W3C home > Mailing lists > Public > public-rdf-dawg@w3.org > July to September 2009

RE: service description discovery

From: Jacek Kopecky <jacek.kopecky@sti2.at>
Date: Mon, 14 Sep 2009 13:44:33 +0200
To: "Seaborne, Andy" <andy.seaborne@hp.com>
Cc: Steve Harris <steve.harris@garlik.com>, "public-rdf-dawg@w3.org Group" <public-rdf-dawg@w3.org>
Message-Id: <1252928673.5765.43.camel@Kalb>
Please also note the following:

>From Section 14.9.1:

        By default, a response is cacheable if the requirements of the
        request method, request header fields, and the response status
        indicate that it is cacheable. Section 13.4 summarizes these
        defaults for cacheability. The following Cache-Control response
        directives allow an origin server to override the default
        cacheability of a response:
                Indicates that the response MAY be cached by any cache,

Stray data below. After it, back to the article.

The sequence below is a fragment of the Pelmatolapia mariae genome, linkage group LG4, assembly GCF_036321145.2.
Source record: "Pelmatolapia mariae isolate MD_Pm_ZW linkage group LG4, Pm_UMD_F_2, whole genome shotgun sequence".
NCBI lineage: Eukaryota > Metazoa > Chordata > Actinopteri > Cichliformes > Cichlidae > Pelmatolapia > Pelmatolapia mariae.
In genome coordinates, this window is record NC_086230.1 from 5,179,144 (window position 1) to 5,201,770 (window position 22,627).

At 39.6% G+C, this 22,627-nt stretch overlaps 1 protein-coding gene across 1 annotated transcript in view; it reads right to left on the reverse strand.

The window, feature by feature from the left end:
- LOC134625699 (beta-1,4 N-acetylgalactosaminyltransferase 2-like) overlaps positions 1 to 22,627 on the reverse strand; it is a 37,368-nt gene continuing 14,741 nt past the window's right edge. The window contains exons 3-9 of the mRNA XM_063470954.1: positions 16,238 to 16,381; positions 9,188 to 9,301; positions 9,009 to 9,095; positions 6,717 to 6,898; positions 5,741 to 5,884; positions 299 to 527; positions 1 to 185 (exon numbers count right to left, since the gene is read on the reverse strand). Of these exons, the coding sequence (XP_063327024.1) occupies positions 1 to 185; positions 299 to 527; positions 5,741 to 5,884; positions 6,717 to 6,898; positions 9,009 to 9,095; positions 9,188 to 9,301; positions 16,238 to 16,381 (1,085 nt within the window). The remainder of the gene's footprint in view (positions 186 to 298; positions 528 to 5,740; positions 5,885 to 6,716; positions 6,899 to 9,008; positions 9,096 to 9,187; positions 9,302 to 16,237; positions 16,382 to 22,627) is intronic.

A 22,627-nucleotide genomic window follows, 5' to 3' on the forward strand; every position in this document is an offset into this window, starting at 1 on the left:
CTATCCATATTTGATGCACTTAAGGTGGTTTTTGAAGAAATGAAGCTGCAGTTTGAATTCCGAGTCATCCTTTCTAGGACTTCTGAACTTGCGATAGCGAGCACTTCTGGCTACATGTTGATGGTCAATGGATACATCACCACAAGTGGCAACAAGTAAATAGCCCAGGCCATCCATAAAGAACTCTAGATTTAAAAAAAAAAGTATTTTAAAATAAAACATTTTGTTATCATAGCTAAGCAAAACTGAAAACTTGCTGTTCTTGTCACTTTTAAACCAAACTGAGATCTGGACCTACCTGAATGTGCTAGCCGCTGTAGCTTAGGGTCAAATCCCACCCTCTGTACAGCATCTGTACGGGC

even if it would normally be non-cacheable or cacheable
                only within a non- shared cache. 

I don't know which text is supposed to take precedence, but for example
Section 13.4 allows explicit cache control to override a MUST NOT cache
for status codes such as 302 and 307.


On Mon, 2009-09-14 at 10:32 +0000, Seaborne, Andy wrote:
> > > option 2: don't see any particular issue here, but I'm wondering how
> > > easy is that, from a usual Web browser, to send that HTTP OPTION verb
> > 
> > XMLHttpRequest supports it on all major browsers, the only real issue
> > is the caching situation.
> I checked and RFC 2616 says:
> http://www.w3.org/Protocols/rfc2616/rfc2616-sec9.html#sec9.2
> """
> Responses to this method are not cacheable.
> """
> 	Andy
Received on Monday, 14 September 2009 11:45:12 UTC

This archive was generated by hypermail 2.3.1 : Wednesday, 7 January 2015 15:00:57 UTC